Sponsored by the National Safe Boating Council, Inc., May 20th through 26th is observed as National Safe Boating Week.  Probably, many of you who have gotten out those dusty boats and launched them already.  It’s time for some fun and sun on the water!  There’s nothing more fun than going fishing, skiing, or just a leisure ride in a boat, but please take boating safety seriously.  Be sure you have plenty of suncreen, a hat, and safety sunglasses that keep harmful UV rays from damaging your eyes!

The National Safe Boating Council, Inc. (NSBC) was organized in September of 1958.  The NSBC has a current membership of over 330 U.S. and Canadian organizations, all interested in boating safety and education.  This article includes a common-sense agreement regarding the responsibility that you owe yourself and your friends and family any time you operate a boat.  If you wish to sign this pledge, you can go to the National Safe Boating Council website.  If not, please take the pledge to heart, as accidents can happen, and many times it is because the persons in charge of the boat are not familiar with the proper handling of it.  

Search for information regarding boater education and what you need to know, as well as the five types of life jackets (PDF’s) – personal flotation devices, that are available.  There are many other resources that one should seek before taking off in that new boat.  Safety is the big thing when it comes to operating a boat.  Many lives are in the hands of the driver, the same as a vehicle on the road. 

Regardless of where you are boating – in fresh or salt water, on a river or a lake, the one common thread throughout this article is the importance of wearing a life jacket.  In about 80% of all fatal boating accidents, the cause of death is drowning.  In 90% of those drownings, the person wasn’t wearing a life jacket.  Each person on your boat should have a life jacket on; it won’t help if it’s under the seat when they fall in.  Life jackets are not as bulky as in the past; there are many styles that are comfortable and easy to put on.  It may be hot, but it sure beats the risk of drowning.  Life jackets are available for your dogs, too.  It isn’t easy to “dog paddle” to safety, so it’s much easier to rescue them if they have their life jacket on.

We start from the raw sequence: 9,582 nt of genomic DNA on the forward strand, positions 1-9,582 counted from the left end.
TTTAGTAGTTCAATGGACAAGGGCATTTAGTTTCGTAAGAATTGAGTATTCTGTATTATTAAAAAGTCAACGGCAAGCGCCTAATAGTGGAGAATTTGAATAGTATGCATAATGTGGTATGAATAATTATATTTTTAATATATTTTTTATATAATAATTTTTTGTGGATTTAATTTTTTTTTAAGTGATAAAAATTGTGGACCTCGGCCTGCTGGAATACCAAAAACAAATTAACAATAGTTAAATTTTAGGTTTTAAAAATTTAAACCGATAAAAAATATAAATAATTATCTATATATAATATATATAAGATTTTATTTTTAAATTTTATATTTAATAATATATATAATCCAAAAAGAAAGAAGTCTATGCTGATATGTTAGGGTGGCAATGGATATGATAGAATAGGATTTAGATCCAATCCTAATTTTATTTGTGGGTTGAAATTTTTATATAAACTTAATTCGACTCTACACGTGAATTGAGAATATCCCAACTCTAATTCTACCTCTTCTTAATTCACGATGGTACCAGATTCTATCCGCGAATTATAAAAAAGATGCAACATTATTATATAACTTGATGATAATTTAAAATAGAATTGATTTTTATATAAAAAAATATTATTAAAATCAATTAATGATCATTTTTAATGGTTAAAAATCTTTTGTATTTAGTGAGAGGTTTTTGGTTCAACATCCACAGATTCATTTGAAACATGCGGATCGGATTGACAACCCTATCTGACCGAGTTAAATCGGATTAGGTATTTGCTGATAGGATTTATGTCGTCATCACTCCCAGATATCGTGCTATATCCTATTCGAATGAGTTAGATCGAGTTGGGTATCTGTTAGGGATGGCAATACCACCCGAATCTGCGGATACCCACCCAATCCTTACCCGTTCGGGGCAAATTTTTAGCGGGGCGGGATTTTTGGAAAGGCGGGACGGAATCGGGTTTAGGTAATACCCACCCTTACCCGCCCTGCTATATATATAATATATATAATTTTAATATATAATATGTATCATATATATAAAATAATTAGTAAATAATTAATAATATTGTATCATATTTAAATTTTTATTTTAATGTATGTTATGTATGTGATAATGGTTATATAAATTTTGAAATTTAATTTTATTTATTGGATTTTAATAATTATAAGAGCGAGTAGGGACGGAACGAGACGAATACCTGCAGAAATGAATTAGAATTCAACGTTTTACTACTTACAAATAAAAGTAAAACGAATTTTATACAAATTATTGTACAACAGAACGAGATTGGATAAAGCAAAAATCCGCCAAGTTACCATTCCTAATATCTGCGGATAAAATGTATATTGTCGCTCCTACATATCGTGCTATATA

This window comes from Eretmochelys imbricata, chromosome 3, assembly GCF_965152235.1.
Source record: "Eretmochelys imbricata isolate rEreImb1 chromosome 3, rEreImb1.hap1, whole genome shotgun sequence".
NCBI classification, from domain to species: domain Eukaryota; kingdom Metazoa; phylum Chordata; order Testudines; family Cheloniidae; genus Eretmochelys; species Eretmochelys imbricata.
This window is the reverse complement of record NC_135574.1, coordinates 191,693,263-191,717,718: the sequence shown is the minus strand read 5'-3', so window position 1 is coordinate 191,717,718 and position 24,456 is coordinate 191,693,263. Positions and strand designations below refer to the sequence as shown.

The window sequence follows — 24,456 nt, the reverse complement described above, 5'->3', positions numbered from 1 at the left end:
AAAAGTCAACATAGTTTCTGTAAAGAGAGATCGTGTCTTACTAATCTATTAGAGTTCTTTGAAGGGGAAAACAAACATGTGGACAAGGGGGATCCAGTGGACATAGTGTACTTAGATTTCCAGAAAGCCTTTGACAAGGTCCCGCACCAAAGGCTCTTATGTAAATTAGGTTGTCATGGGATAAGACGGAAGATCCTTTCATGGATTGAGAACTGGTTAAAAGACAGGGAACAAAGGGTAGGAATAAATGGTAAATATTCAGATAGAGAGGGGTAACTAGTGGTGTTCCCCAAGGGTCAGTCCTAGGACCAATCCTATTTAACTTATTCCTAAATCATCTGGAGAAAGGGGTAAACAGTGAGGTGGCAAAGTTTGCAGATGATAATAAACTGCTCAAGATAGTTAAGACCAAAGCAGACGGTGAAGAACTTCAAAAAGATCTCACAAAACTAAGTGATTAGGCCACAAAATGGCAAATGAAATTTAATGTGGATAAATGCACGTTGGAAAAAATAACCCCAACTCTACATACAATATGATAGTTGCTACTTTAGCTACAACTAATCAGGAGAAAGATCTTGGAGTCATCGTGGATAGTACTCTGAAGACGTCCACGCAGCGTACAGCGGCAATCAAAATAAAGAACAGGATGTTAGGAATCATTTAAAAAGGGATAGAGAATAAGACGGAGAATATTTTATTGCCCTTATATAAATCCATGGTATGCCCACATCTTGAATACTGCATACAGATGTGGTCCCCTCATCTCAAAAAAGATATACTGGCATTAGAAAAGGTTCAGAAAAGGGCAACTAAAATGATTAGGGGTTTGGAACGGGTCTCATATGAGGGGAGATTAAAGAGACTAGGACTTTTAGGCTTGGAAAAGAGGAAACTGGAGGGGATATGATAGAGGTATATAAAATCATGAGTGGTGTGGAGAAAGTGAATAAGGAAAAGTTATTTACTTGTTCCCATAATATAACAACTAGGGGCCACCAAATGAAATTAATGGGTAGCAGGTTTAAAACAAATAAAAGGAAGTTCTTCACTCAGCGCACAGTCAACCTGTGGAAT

Check the weather conditions before you start your boating trip.  If the water becomes rough, get to the shore as soon as possible.  Be sure you have a fire extinguisher and a first aid kit on your boat.  Having a second person that knows the operation of your boat doubles your chances of staying safe, just in case.  A very important part of boating safety is common sense.  Operate at a safe speed, stay clear of large vessels, and be respectful of other boaters.  Staying safe in a boat (everyone) is accomplished when the alcohol is saved for later.  Chances of being involved in a boating accident are doubled when alcohol is involved.   

Beginning boaters and experts alike should be familiar with boating safety rules of operation.  State boater education requirements vary by state.  Be educated, aware and prepared for every circumstance that may arise.  The U.S. Coast Guard offers free Vessel Safety Checks.  They offer complimentary boat examinations to verify the condition of certain safety equipment that is required by State and Federal regulations.  They also offer virtual online safety checks as well.  Please make the decision to honor the rules of boating safety for yourself, family, and friends. 

Here is a sample of the NSBC pledge card: Get on Board for Boating Safety:

Pledge Card: Get on Board for Boating Safety

I,                                         pledge to boat safely each and every time I go out on the water, keeping myself, my family, my friends and fellow boaters from harm’s way.  I will always boat responsibly by (please check each box):
  Wearing my life jacket and ensuring that everyone on board wears their life jacket (when in a small boat, or operating in rough water or threatening weather conditions)
  Remaining sober and alert – remembering that the use of alcohol contributes to accidents on the water
  Staying in control of my craft and respecting the right of others enjoying the waterways
  Knowing and obeying navigation rules, operating at a safe speed and maintaining a proper lookout






If you wish to have your own copy of this pledge with your signature, print this form before submitting.



Sources: NSBC,